Why New Backpackers Should Go Ultralight
Lightweight gear isn’t just for Triple Crowners
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There’s a common misconception that ultralight backpacking is only for experienced hikers. Maybe that’s because people assume lightweight gear is flimsy and prone to failure, with the potential to leave you hamstrung and cold. Maybe it’s due to the hefty price tags for some ultralight gear, which leads people to assume it’s only for obsessives. Or maybe it’s just that the discourse and culture around ultralight backpacking can be, well, a bit pompous and overbearing at times. But going ultralight isn’t just for those who have logged thousands of miles and climbed hundreds of peaks. It’s for everyone, including people who are just getting started backpacking. In fact, if you’re putting together your first backpacking gear list, there’s no better time to consider jumping in.
Firstly, and most importantly, backpacking gear can be expensive. If you’re outfitting yourself with big-ticket items like a tent, sleeping bag, and backpack, the combined price could easily land close to a thousand dollars. Those are likely purchases you’ll only want to make once every decade or so, and if you’re interested in ultralight backpacking, you won’t be satisfied with heavier, more traditional gear for very long. Once you’ve purchased said gear, it will become harder to convince yourself to swap out items for a lighter option. (You can, of course, always rent gear or buy used if you’re still not sure you’ve got the backpacking bug). If you already have a perfectly serviceable sleeping bag that weighs four pounds, would you be willing to spend more for a two-pound replacement? It’s easier—and cheaper—to buy the bag you really want in the first place.
Contrary to popular belief, ultralight backpacking isn’t all that difficult. Sure, there are a few things to consider more carefully if you’re carrying an ultralight load, like campsite selection and weather conditions, but ultralight hiking isn’t mountaineering or BASE jumping. Of course, you’ll continue to learn best practices on every trip you take, but the basics of ultralight don’t take that long to master. If you’re planning to upgrade your kit once you get more hiking and camping experience, why wait? That day will probably arrive sooner than you think.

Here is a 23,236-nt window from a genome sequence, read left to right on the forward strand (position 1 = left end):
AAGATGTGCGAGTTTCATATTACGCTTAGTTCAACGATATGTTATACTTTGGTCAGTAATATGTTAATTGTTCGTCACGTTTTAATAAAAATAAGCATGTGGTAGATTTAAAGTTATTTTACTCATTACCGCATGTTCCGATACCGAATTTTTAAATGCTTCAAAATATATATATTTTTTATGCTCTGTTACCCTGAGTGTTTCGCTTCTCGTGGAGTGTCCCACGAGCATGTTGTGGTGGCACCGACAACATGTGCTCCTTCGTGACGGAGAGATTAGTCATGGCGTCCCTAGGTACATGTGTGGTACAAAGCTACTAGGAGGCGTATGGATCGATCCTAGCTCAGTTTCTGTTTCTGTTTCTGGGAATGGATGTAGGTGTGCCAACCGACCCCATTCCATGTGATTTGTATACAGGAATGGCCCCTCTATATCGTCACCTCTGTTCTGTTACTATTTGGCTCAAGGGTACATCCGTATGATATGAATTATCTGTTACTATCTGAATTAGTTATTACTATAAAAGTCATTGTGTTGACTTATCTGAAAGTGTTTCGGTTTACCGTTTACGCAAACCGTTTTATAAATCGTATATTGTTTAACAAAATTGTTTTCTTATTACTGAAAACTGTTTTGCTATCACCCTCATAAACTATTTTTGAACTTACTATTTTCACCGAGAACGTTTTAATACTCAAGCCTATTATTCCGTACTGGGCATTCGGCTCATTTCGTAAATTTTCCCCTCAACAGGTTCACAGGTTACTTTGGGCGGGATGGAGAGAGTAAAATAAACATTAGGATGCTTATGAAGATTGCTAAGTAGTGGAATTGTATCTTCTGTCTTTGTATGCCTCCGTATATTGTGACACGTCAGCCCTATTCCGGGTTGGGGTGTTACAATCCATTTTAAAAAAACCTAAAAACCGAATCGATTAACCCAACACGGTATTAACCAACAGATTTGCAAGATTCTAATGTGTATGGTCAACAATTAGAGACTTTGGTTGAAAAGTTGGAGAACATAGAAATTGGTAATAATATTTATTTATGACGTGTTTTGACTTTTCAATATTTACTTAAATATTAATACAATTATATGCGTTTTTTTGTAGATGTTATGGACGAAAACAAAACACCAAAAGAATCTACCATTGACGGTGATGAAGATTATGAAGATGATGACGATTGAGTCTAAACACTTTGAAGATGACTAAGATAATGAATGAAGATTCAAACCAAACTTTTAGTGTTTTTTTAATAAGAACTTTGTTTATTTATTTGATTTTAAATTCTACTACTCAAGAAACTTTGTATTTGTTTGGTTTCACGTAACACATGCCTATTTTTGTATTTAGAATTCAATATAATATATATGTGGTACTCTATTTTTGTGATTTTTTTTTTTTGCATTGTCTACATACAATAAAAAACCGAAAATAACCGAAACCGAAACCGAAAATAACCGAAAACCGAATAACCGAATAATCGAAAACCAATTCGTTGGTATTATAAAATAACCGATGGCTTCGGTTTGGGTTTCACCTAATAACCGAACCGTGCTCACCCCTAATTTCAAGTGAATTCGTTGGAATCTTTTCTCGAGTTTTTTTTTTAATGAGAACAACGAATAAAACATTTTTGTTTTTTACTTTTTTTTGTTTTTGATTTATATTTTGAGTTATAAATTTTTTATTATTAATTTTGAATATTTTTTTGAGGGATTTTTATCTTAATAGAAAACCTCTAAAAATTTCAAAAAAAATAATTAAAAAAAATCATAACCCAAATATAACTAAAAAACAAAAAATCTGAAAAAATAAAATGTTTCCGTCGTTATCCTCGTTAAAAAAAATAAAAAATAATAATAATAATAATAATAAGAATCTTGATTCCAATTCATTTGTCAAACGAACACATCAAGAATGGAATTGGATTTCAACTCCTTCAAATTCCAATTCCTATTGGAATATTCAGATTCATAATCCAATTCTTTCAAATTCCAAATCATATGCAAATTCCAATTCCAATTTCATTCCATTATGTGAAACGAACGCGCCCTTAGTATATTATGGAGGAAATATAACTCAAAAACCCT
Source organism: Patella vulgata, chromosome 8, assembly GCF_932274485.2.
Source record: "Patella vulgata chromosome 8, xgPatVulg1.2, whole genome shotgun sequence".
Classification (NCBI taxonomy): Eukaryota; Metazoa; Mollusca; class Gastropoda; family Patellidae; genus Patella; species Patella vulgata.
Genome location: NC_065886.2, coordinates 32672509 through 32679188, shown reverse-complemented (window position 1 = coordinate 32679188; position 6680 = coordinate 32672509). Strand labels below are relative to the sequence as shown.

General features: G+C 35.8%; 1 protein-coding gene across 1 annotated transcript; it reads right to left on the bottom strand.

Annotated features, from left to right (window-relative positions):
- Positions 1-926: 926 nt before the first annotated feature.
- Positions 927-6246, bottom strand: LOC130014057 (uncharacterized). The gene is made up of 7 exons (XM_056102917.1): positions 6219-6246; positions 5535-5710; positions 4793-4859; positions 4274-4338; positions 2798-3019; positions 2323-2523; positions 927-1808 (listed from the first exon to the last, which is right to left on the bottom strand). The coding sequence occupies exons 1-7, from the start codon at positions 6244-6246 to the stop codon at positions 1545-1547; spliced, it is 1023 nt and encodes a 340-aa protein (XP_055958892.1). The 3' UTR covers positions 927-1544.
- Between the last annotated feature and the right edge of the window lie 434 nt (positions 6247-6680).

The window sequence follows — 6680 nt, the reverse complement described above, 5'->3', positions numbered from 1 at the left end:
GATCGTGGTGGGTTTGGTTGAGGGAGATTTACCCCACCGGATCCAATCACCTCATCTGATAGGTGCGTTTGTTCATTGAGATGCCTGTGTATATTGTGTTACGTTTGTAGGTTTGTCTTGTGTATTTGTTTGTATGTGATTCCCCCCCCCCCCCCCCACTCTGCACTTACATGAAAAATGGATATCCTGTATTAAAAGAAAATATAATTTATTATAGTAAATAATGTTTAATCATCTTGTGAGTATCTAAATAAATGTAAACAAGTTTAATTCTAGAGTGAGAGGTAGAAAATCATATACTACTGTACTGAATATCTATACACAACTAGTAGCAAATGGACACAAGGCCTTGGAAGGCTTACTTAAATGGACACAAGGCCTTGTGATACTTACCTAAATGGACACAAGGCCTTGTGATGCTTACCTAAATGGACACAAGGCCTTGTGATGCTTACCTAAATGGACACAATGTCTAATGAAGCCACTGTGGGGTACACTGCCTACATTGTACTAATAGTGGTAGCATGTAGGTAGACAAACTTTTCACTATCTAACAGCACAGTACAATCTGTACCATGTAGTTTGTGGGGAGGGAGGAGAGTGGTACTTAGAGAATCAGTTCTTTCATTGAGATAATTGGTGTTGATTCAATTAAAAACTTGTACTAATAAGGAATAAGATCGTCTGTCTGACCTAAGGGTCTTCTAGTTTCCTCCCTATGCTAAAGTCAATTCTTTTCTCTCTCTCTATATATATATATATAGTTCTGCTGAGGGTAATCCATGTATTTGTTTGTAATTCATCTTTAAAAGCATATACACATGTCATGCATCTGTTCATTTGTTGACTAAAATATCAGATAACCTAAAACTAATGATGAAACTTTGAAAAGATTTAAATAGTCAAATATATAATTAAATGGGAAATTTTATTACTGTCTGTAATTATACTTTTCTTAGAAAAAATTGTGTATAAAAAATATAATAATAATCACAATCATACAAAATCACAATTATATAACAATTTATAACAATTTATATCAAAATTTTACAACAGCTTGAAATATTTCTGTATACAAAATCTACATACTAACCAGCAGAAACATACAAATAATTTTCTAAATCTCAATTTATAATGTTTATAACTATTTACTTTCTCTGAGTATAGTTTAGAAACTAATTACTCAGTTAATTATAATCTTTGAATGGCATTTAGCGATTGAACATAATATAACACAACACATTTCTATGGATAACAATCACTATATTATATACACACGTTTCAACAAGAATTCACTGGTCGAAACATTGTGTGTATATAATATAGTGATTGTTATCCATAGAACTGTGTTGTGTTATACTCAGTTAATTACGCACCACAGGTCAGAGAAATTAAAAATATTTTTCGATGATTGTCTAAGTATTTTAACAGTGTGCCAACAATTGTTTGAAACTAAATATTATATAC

Lastly, ultralight gear is better and more capable than ever. Ten or twenty years ago, a ten-pound baseweight (often considered the cutoff for ultralight backpacking) required serious compromises, which left most backpackers uncomfortable. Today, it’s a different game. Take shelters, for example. Single-wall tents and tarps have long been the domain of ultralighters. These shelters are far and away the lightest available option, but require compromise when it comes to weather protection and condensation. But modern double-wall tents have changed the equation. The Tarptent Notch or Big Agnes Fly Creek might not be the lightest options out there, but both are very capable double-wall shelters that would easily qualify for an ultralight setup.
The same holds true for packs—modern internal-frame packs are so capable and well-engineered that even affordable options from big name brands, like the Gregory Focal, are essentially ultralight. Sure, the Focal isn’t as svelte as offerings from ultralight cottage brands like Mountain Laurel Designs or LiteAF, but at 2.5 pounds, it’s no heavyweight either. The examples don’t end there either. From sleeping pads to water filters and beyond, there’s an ultralight choice to be had that functions well and requires little in the way of compromise.
The fact is, it’s never been easier to hit that 10-pound baseweight and go ultralight. In past decades, it took hours of research and surfing boutique online stores. Today, you can accomplish it in a single afternoon at REI. What’s more, a modern ultralight setup is more or less functionally identical to what everyone else is carrying. You’ll still sleep warm and dry. You can still filter water and cook dinner in just a few minutes. You can still—if you wish to—bring along a camp chair. There are ultralight versions of those now, too. The main difference? Your pack will be lighter, your back will be happier, and the miles will feel easier. That’s no small thing.